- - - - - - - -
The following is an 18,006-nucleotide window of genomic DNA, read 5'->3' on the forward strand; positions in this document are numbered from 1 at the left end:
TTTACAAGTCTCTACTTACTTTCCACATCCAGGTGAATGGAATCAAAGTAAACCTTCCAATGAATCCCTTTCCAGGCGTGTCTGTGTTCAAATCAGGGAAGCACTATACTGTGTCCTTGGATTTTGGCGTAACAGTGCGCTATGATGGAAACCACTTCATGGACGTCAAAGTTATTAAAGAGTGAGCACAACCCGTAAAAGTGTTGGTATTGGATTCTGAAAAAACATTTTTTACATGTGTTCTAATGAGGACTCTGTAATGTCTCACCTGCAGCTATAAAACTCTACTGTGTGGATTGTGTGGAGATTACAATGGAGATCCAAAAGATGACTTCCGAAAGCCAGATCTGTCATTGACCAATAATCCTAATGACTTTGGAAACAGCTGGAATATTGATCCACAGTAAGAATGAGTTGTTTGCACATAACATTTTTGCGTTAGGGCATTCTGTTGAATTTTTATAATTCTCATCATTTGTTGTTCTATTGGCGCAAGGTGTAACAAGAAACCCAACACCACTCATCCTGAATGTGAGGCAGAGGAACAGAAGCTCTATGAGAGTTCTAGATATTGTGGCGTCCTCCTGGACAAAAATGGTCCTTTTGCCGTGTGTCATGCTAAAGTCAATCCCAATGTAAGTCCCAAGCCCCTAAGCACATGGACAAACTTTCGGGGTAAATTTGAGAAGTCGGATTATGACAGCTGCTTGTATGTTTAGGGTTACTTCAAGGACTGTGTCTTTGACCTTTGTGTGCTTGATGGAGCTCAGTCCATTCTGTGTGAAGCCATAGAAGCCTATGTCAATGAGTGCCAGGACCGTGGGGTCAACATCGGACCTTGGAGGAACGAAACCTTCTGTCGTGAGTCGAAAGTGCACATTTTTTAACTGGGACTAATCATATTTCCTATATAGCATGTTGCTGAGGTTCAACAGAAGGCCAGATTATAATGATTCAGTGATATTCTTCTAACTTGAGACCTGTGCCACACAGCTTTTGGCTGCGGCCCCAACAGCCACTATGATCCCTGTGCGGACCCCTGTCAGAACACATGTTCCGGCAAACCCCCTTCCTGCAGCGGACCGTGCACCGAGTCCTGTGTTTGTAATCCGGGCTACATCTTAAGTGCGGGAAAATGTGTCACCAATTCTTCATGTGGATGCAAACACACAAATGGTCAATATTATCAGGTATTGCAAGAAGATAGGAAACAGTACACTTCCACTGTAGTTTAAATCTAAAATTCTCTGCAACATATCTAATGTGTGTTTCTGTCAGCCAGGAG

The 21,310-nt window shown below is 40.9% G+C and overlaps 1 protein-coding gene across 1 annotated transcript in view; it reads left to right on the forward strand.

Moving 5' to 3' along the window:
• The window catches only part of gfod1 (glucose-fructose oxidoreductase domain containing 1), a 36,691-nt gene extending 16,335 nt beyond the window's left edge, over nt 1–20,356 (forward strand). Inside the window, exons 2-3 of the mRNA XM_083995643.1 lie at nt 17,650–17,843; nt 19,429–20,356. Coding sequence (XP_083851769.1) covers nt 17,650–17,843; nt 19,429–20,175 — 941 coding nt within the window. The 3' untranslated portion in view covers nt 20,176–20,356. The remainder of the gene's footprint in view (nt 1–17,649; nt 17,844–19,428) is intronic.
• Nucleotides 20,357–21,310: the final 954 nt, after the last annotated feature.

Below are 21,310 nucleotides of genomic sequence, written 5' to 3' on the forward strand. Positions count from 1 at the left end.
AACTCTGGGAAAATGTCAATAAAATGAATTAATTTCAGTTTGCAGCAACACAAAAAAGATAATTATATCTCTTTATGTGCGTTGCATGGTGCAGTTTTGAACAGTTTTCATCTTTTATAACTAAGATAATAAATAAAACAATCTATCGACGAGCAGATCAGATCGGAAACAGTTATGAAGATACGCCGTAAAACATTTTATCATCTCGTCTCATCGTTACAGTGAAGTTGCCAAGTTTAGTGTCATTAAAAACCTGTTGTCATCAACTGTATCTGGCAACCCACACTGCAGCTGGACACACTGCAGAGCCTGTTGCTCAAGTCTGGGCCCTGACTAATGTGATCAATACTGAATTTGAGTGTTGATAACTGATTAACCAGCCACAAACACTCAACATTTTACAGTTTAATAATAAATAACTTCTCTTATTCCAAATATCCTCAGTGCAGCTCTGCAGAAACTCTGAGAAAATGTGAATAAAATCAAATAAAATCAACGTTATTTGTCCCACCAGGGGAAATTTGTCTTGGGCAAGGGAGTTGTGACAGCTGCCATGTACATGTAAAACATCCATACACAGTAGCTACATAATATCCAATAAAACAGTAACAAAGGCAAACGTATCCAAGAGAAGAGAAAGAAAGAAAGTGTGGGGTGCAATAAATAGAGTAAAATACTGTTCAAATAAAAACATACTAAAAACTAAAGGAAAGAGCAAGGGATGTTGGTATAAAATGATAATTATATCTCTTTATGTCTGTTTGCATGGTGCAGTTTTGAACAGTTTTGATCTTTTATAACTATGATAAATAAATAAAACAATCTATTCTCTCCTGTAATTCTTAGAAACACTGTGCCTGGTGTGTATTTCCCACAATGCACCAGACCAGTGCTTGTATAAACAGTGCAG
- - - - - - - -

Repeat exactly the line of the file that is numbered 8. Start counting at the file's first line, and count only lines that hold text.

AACTCTGGGAAAATGTCAATAAAATGAATTAATTTCAGTTTGCAGCAACACAAAAAAGATAATTATATCTCTTTATGTGCGTTGCATGGTGCAGTTTTGAACAGTTTTCATCTTTTATAACTAAGATAATAAATAAAACAATCTATCGACGAGCAGATCAGATCGGAAACAGTTATGAAGATACGCCGTAAAACATTTTATCATCTCGTCTCATCGTTACAGTGAAGTTGCCAAGTTTAGTGTCATTAAAAACCTGTTGTCATCAACTGTATCTGGCAACCCACACTGCAGCTGGACACACTGCAGAGCCTGTTGCTCAAGTCTGGGCCCTGACTAATGTGATCAATACTGAATTTGAGTGTTGATAACTGATTAACCAGCCACAAACACTCAACATTTTACAGTTTAATAATAAATAACTTCTCTTATTCCAAATATCCTCAGTGCAGCTCTGCAGAAACTCTGAGAAAATGTGAATAAAATCAAATAAAATCAACGTTATTTGTCCCACCAGGGGAAATTTGTCTTGGGCAAGGGAGTTGTGACAGCTGCCATGTACATGTAAAACATCCATACACAGTAGCTACATAATATCCAATAAAACAGTAACAAAGGCAAACGTATCCAAGAGAAGAGAAAGAAAGAAAGTGTGGGGTGCAATAAATAGAGTAAAATACTGTTCAAATAAAAACATACTAAAAACTAAAGGAAAGAGCAAGGGATGTTGGTATAAAATGATAATTATATCTCTTTATGTCTGTTTGCATGGTGCAGTTTTGAACAGTTTTGATCTTTTATAACTATGATAAATAAATAAAACAATCTATTCTCTCCTGTAATTCTTAGAAACACTGTGCCTGGTGTGTATTTCCCACAATGCACCAGACCAGTGCTTGTATAAACAGTGCAG